5 November 2011

There is another side of the story......

...... which needs to be told!

I came across a blogpiece today which triggered once again in me the feeling of guilt occasionally felt by those who campaign long and hard to eradicate poor, often corrupt journalistic practices. It's all too easy to forget that those journalists who have wrought such damage on this profession are but a tiny proportion of those who write for newspapers and that the vast majority are hard-working, honest and truthful. The piece which follows struck such a chord with me that I asked the author for his permission to reproduce it here on #pressreform  as a reminder to me, and perhaps to others, to direct any ire we may feel in the direction of those journalists who genuinely deserve it! 

Here it is:



memories of a downwardly mobile journalist

The kindness of strangers …

Journalists are far kinder than many realise. We’re now loathed the way estate agents once were so it’s easy to forget that we come in all shapes and sizes: writing not just for tabloids but for important local papers, independent websites, trade magazines and political newspapers. Many of us don’t even know how to hack a phone.

I’ve interviewed people on the worst day of their lives. Our thick-skinned, self-defence mechanism might make us refer to it as a “death knock” and, ultimately, we’re writing a story – and probably for a profit-driven publication – but it doesn’t follow that we feel nothing for the people who are often sobbing, sharing their fears, their thoughts, intimate details of their lives.

Journalists are realists
I once sat for hours interviewing a woman whose sister had been murdered on a paradise island. She recalled the day they had parted, at the airport, excitedly planning to meet up in the sun and knowing they would miss each other terribly. I did listen to her mumbled sobs for quotes – that is why I was there – but I also held her hand and, she told me, gave her the first chance to really talk about her loss.

I received weekly phone calls from a woman whose bigamist husband had made her life a misery – and was flattered when she shared news of her romance in an email to me. Her calls to me ended as soon as she moved on from her “story”.

I sat in the home of a mum whose baby had died after a tragic pram accident, another whose boyfriend had murdered her daughter and another whose son had been missing then again later, when he was found murdered. One can’t listen to stories like this and not be moved – just as people are moved when they read what we have written.

Our reasons for being there are to interview, we’re not social workers we’re journalists, but we wouldn’t get any information from anyone were we not compassionate. I laugh when I see journalists in soap operas antagonise and alienate entire villages, streets and squares when attempting to get a story. I laugh harder when they’re from the local Gazette or Courier but throw money around like confetti:  you might be surprised to know we usually don’t have open cheque books to buy people’s stories so they have to want to talk to us.

You might also be shocked to hear that we receive letters afterwards thanking us for being the first to listen to the experience. You might be alarmed to realise that many thank us for what we have written.

It doesn’t surprise me, though, that I’ve been emailed with offers of cash and bottles of wine from generous journalists. I’m not surprised that others have felt the need to check on my mental health, offering an online chat if I need it. Journalism is an industry where, for the most part, we look after each other and where being decent with people, empathising, taking an interest, is our stock in trade.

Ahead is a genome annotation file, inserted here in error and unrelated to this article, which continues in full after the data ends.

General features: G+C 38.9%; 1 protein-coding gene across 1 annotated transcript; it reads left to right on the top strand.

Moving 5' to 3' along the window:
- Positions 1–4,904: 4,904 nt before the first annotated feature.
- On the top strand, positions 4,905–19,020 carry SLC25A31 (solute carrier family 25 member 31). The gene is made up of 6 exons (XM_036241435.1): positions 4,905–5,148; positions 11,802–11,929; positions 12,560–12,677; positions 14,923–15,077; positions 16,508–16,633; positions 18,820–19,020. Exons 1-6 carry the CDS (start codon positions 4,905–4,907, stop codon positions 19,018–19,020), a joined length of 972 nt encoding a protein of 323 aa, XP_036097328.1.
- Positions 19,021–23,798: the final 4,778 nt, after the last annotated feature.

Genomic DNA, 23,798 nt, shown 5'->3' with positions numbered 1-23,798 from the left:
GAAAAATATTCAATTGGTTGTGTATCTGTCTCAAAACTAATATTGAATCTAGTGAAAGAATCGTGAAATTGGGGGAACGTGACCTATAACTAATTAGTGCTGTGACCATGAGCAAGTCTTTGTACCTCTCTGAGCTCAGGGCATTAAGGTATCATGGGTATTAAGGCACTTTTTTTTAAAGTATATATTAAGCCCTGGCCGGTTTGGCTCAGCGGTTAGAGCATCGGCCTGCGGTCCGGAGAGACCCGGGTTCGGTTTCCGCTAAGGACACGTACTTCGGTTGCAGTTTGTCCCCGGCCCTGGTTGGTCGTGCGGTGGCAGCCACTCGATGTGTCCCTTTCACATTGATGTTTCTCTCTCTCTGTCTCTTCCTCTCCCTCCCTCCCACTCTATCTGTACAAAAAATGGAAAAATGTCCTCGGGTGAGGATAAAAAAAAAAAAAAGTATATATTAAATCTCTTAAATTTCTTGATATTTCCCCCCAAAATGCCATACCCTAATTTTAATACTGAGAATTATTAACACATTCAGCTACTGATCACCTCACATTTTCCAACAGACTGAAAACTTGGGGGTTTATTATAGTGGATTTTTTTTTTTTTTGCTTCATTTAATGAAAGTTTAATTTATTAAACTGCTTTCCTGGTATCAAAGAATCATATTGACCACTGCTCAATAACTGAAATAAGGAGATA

A cure for depression
So, I’d like to put readers’ minds at rest and say I’m not depressed: I’m fed up, I’m skint, I’m angry, and often cold or hungry but I’m also aware I’m one of many millions.

While I admit to once being accused of “depressing the Chuckle Brothers” during an interview I’m fairly positive most of the time.

Depression is, though, a problem for the long-term unemployed. It is difficult to lose a job you have loved – perhaps worse if you fear you’ll never have the chance to succeed: A Mental Health Foundation stress survey called Be Mindful found the under-25s are the most stressed age group, with anxieties about unemployment.

The International Labour Organisation, after the August riots, said its likely to happen again as young people give up looking for work altogether. It predicts number of unemployed 15-24-year-olds will stand at 74.6 million, or a rate of 12.6% for 2011, stating: “Increased crime rates in some countries, increased drug use, moving back home with the parents, depression – all of these are common consequences for a generation of youth that, at best, has become disheartened about the future, and, at worst, has become angry and violent.”

While a report by the Organisation for Economic Co-operation and Development finds a key factors in the cause of depression is “being unemployed, in poor health, and having no friends to count on” – while also stating that winning the Lottery won’t help here.

Research across the world reveals that people losing their jobs do suffer from depression but I can assure you I’m more frustrated and angry than I am miserable … and I’m not convinced that winning the Lottery wouldn’t help.

How much money I have: £6.26 to last four days
What I was able to buy: A bottle of Sicilian red for less than four pound (and it’s not a bad drop) and Whiskas cat food on offer for also less than four pound: that’s me and Chaplin satisfied, perhaps temporarily pacified, for less than a tenner